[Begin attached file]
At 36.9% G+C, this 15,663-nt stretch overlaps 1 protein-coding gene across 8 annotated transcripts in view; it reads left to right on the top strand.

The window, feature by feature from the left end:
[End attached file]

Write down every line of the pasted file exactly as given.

At 36.9% G+C, this 15,663-nt stretch overlaps 1 protein-coding gene across 8 annotated transcripts in view; it reads left to right on the top strand.

The window, feature by feature from the left end: